The ‘Jerusalem Stone’

The newly discovered, exceptionally rare inscription of an exceptionally common name

“Jerusalem”—it is arguably the most widely known city name the world over. Yet its full standard form in the Hebrew language, ירושלים, is almost unknown to archaeological discoveries. In fact, out of the over 660 times the city is mentioned in the Hebrew Bible, it is only spelled in full five times (typically in the later writings). Most often, the slightly shorter version of the name is used: ירושלם (and even this version was pronounced in a couple of different ways, with differing vowel markings). From the Second Temple Period (530 b.c.e. to c.e. 70), we only have a handful of references to the full form of the city title—namely, from the Dead Sea Scrolls (circa second century b.c.e.), as well as some Maccabean coins.

A recent, exciting discovery adds to this small trove of artifacts—the earliest stone inscription bearing the special name in full.

The beautifully carved stone pillar was found during a salvage excavation in the northwestern part of Jerusalem, near the Jerusalem International Convention Center. The excavation, directed by Danit Levi, was in the process of uncovering a Hasmonean craftsman village, when one evening (earlier this year) the site was abuzz upon the discovery of ancient “graffiti” on a stone object. The “graffiti” turned out to be a carefully engraved stone column that was unveiled to the public for the first time this Tuesday, at its new display location in the Israel Museum.

The 80-centimeter-high column, dated to circa 100 b.c.e., was written in a mixture of Aramaic and Hebrew, though it is generally classed as an Aramaic inscription—the Hebrew part making up the full spelling of Jerusalem. (The letters for both languages were the same, but represented a different vocabulary—i.e. the Aramaic bar for “son of,” rather than the Hebrew ben.) The inscription reads:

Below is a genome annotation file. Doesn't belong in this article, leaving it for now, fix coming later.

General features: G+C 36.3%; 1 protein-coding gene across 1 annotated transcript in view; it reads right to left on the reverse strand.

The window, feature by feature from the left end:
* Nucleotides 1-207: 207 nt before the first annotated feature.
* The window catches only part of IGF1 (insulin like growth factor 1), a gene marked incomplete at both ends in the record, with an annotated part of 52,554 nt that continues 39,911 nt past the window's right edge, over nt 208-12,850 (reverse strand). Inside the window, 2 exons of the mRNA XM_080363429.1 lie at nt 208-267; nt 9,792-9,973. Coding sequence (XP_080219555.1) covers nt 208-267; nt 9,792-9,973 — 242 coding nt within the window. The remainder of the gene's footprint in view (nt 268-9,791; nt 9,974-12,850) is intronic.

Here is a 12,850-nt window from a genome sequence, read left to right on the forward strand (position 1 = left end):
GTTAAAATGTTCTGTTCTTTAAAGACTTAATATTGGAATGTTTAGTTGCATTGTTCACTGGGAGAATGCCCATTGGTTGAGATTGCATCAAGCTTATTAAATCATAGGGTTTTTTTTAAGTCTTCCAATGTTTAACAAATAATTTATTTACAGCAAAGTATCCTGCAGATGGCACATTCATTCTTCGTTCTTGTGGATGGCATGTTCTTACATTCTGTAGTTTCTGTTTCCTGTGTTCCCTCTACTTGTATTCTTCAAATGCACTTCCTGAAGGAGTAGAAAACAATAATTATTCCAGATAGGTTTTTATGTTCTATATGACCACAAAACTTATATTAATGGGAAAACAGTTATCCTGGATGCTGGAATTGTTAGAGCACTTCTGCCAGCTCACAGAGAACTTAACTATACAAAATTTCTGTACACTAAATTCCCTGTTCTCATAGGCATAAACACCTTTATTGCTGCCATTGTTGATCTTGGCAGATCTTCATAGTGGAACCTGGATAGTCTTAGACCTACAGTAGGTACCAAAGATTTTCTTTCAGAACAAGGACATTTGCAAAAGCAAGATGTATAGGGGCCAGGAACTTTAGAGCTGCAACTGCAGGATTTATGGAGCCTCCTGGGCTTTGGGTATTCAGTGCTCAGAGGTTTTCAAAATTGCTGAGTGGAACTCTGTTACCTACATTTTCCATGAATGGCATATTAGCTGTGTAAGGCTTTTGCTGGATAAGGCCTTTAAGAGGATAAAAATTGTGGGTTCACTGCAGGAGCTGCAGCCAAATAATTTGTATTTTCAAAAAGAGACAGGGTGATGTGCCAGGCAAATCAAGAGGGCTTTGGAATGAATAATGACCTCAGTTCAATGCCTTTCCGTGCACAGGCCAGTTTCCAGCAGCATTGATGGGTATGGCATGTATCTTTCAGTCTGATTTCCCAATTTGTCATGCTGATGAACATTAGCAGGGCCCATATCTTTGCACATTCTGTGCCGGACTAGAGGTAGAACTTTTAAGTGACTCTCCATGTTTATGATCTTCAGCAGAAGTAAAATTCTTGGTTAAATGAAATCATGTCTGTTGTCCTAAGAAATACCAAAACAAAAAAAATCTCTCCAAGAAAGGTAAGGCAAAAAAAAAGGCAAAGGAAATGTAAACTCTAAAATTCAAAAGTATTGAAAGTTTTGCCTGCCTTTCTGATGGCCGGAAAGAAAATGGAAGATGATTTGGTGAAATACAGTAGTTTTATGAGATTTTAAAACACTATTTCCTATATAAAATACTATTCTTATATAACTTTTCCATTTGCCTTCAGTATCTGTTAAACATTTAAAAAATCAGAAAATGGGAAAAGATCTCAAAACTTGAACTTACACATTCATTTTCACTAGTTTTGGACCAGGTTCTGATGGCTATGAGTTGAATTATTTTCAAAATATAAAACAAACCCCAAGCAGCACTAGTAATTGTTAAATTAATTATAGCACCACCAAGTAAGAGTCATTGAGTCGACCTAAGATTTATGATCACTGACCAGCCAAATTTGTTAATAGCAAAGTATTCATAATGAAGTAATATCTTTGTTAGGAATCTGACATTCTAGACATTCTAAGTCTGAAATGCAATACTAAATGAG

Hananiah, son of


Of Jerusalem

חנניה בר



While the stone column would have originally belonged to the workshop of the village Hasmonean artisan, it was found in secondary use in a wall used by the Roman Tenth Legion—the same legion that would go on to destroy Jerusalem in c.e. 70.

Daedalus and a falling Icarus attempt to fly away from their tower prison near the Minotaur’s Labyrinth (The Fall of Icarus, 17th century, Musée Antoine Vivenel)
Public Domain

Scientists believe Hananiah was likely a potter that could have made vessels for Temple use (due to the nearby potters workshop uncovered). According to the archaeologists, the name given for his father, “Dodalos,” was simply a nickname for artisans of the time period, based on the mythological Greek craftsman Daedalus. (Daedalus is said to have built the Minotaur’s Labyrinth, as well as the famous wings for himself and his son Icarus to escape from their prison tower.) Finely crafted bowls and other objects were known in ancient Greek as daidala. Thus, the inscription helps to indicate Hananiah’s role as a craftsman, as well as the generally strong Hellenistic influence within Judea up to and during the Hasmonean period.

The remarkable new find adds further color to the picture of ancient Jewish Jerusalem. The discovery follows those of our own earlier excavation in Jerusalem’s Ophel this year (led by Dr. Eilat Mazar as well as Armstrong Institute staff), notably finding a large hoard of Year 4 Revolt coins from the final moments before Jerusalem’s fall at the hands of the Tenth Legion (you can read about the discovery here). In that excavation, numerous artifacts from the Hasmonean period were also discovered—items that would have been in use during the lifetime of Hananiah.

For more information on the wealth of artifacts discovered in Jerusalem—a vast number of which corroborate the biblical account—take a look at our article “Uncovering the Bible’s Buried Cities: Jerusalem.”